It's a good thing that Amalfi's waiters serve wine expediently, because it's the only entertainment guests will get for 30 minutes. That's how long it takes to place a food order at dinnertime, and that's not a one-time problem. It happened on two different visits. As a result, the first nibbles didn't show up for an hour.
There are few dishes at Amalfi worth that interminable wait, and one was downright tragic. The terrina di fegato grasso al moscato, or foie gras terrine, has dashes of moscato wine gelatin and comes on unnaturally green pistachio brioche points. Foie is, of course, never cheap, and in this case, the triangular-shaped terrine was $22.
Foie is revered because when it is good, it's silky and mild with a delicate meaty flavor that is perhaps only a touch livery. When it's not fresh or of good quality, it is pungent. A good analogy is fish. When it's fresh, it doesn't smell fishy -- it smells of the sea.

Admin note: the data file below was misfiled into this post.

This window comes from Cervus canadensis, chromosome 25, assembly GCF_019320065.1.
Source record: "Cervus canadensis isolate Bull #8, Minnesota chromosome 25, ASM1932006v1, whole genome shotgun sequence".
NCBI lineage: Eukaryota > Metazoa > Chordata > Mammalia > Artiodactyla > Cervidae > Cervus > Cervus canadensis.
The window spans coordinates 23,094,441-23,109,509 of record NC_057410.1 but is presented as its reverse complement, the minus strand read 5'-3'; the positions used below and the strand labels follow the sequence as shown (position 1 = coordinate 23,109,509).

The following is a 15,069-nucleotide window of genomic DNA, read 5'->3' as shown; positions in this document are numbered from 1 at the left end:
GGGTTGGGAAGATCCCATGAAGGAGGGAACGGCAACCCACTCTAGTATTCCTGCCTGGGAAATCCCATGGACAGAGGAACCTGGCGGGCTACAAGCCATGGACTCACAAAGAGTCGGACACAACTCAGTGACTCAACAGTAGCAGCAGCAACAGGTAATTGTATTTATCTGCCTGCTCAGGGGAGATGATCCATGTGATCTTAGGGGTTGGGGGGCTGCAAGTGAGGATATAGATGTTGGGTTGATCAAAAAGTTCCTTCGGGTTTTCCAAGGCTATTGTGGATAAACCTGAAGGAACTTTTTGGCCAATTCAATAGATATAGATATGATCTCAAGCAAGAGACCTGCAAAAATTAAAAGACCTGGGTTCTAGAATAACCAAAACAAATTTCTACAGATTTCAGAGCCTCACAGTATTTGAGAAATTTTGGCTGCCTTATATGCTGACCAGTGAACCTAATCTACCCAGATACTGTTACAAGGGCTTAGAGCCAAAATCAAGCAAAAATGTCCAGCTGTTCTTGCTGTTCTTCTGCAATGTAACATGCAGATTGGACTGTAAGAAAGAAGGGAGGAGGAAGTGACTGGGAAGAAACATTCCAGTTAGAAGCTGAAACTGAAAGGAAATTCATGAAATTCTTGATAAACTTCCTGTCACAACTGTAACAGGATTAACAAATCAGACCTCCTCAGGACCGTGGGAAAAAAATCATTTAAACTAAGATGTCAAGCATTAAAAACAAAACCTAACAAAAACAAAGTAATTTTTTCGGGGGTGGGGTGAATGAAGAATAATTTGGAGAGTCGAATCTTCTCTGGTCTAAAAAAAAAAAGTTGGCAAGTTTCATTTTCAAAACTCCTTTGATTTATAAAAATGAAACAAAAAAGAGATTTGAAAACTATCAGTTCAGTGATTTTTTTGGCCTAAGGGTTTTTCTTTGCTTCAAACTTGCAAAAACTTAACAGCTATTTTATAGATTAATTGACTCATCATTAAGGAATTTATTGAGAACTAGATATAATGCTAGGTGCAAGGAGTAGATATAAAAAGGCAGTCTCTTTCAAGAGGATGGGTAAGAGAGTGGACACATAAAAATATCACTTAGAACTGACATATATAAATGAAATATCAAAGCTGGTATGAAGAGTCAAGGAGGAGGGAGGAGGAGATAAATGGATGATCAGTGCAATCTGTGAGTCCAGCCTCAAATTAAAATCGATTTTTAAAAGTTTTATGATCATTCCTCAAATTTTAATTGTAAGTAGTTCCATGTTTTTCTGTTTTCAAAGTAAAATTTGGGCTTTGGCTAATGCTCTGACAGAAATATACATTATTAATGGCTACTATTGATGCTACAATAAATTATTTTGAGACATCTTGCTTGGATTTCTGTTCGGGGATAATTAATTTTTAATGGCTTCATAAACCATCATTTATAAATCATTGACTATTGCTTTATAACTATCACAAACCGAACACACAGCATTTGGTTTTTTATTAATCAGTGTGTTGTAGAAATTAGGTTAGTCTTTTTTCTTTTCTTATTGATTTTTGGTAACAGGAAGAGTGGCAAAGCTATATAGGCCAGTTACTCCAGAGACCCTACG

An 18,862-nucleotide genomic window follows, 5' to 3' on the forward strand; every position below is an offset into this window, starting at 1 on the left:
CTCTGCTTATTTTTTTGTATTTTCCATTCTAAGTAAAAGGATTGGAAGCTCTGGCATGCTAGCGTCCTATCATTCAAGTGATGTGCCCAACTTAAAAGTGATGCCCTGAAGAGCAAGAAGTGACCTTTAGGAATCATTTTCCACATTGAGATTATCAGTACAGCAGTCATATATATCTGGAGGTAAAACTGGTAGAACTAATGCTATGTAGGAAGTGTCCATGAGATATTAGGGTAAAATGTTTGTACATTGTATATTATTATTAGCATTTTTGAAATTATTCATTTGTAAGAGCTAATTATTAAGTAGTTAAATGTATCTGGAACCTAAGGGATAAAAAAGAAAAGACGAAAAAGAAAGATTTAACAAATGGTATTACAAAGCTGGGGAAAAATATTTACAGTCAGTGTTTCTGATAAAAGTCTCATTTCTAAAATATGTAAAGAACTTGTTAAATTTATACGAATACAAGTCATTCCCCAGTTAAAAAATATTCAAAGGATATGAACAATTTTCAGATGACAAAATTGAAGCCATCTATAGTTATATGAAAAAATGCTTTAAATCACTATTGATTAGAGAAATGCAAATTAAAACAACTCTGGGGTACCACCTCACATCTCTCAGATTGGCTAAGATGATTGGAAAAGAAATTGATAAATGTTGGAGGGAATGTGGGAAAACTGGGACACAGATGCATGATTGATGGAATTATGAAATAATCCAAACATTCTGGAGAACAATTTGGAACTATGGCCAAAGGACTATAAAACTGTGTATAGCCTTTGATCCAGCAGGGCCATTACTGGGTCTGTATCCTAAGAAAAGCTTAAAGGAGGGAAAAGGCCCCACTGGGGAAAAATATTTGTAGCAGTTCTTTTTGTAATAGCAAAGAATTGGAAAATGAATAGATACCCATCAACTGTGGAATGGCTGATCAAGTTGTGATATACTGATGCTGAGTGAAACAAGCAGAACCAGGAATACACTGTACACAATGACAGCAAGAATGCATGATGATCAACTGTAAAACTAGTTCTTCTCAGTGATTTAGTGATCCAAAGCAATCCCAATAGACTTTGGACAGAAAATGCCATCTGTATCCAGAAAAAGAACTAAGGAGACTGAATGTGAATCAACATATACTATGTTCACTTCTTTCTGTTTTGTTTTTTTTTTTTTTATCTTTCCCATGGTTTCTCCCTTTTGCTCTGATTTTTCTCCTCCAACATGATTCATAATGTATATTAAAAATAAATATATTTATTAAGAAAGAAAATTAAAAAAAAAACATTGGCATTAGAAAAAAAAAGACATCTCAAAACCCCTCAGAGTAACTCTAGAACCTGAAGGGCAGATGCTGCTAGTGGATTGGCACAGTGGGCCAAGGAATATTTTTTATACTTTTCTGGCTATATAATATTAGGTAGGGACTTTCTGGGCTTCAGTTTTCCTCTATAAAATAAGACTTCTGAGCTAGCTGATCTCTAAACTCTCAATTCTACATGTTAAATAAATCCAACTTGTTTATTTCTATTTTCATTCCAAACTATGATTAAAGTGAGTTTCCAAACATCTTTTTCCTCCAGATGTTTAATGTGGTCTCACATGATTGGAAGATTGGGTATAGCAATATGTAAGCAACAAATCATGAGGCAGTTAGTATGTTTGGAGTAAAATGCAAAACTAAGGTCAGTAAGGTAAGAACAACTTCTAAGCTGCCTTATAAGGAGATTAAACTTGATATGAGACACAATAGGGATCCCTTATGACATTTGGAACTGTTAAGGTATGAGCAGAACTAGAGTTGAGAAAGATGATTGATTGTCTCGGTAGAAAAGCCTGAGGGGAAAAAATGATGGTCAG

When the terrine hit the table, it was immediately obvious something had gone terribly wrong. It smelled like a wet dog. The dry neon-green pistachio brioche didn't win any fans, either. When the server picked up the mostly uneaten plate, there wasn't even a hint of curiosity about why such a delicacy would go unfinished.
Amalfi opened in a strip center off Westheimer near The Palm between Fountainview and Voss in November. Its chef, Giancarlo Ferrara, trained in Salerno on the Amalfi Coast of Italy. Later, he spent years in the kitchen of Arcodoro here in Houston before striking out on his own with Amalfi.
There is no doubt he can execute the traditional cuisine of the Amalfi coast at a high level, but something is getting lost in translation from the kitchen to the table. Speed of service especially needs work. Amalfi becomes quite busy in the evening and there isn't enough staff to handle the workload. It took more than two and a half hours to get through three courses. While no one was there for fast food, that's ridiculous. There are nine-course tasting menus in this city that take about the same time.